4

So if I were to create the same transaction using bitcoinjs and bitcoinj, the end result of the signed transaction would be the same with both libraries, is that correct?

4

So if I were to create the same transaction using bitcoinjs and bitcoinj, the end result of the signed transaction would be the same with both libraries, is that correct?

They certainly should. That's why they're called deterministic. Any particular library could have a bug in it, however. I would check against examples given in the spec to make sure a library is compliant with the spec, or run the unit tests if the library you're using has them.

  • It's not like it matters if they are the same or not though. Only the signer would know. – Anonymous May 27 '15 at 15:59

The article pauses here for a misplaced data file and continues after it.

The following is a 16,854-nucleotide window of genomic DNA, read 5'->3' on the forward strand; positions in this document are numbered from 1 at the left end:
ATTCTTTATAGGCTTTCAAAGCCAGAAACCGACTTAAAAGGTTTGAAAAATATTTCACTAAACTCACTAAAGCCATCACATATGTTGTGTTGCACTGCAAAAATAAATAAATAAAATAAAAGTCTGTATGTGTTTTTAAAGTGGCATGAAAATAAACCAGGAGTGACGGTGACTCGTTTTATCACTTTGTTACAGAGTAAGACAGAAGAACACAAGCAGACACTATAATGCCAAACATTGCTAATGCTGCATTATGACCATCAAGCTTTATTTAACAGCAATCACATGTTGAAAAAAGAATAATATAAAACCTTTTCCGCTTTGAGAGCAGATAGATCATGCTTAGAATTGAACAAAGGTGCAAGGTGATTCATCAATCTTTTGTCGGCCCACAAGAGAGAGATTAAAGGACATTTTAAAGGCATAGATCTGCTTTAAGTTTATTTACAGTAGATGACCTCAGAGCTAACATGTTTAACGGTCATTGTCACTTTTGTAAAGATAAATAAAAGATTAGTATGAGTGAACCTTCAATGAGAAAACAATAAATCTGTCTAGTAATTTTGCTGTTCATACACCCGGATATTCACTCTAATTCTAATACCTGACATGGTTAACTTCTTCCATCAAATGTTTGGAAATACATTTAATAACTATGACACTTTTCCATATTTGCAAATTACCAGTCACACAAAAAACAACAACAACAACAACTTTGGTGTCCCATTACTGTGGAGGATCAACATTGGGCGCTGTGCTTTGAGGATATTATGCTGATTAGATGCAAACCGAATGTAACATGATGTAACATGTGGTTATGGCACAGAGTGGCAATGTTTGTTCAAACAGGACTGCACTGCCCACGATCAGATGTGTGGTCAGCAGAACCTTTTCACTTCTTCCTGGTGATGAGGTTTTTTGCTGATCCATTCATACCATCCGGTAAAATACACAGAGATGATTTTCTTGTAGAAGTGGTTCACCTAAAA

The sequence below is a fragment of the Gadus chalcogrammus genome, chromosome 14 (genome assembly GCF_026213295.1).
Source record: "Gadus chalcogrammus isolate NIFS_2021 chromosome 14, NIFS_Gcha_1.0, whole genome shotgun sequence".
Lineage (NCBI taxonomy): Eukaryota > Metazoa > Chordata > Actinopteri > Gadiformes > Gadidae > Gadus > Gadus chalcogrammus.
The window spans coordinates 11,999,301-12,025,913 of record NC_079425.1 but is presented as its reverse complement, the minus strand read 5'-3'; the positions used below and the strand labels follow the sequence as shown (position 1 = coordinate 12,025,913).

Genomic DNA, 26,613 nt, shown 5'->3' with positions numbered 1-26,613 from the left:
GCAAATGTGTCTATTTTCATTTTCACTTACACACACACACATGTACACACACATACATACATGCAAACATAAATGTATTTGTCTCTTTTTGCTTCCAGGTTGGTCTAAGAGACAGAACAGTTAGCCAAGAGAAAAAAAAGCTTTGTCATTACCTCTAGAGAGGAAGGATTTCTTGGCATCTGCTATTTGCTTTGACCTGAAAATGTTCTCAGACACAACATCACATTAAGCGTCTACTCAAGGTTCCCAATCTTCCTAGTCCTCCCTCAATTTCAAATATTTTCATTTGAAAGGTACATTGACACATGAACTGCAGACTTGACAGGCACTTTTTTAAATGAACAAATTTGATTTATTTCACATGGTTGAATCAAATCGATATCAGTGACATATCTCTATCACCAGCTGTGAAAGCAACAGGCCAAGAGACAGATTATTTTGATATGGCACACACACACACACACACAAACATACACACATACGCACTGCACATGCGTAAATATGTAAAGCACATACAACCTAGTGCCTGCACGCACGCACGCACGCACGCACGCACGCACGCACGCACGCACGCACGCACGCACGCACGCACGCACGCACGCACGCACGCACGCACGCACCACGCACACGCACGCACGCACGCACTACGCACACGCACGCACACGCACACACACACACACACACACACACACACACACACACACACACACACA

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    Forgive the naivety, but how does deterministic ECDSA signing differ from normal/standard (?) ECDSA signing? I actually wondered this recently when I saw the pybitcointools library has a deterministic_ecdsa_sign function which uses hmac. Even an ELI5 and a link would be great – Wizard Of Ozzie May 28 '15 at 10:12
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    An ECDSA signature requires for one of its inputs an unpredictable integer (named "k"). One way to generate k is to use a CSPRNG. Another way is to use H(x), where H is a cryptographic hash function, and x differs for each signature. If x is based only on the key and the message, H(x) is deterministic. Because it's easier to code (without mistakes) H(x) than a CSPRNG, H(x) is safer. See also this blog post (scroll to the end) by DJB for a discussion of what to use for x. – Christopher Gurnee May 28 '15 at 13:39
  • @WizardOfOzzie (forgot to respond to you by name in the reply above; doing so now instead....) – Christopher Gurnee May 28 '15 at 13:42

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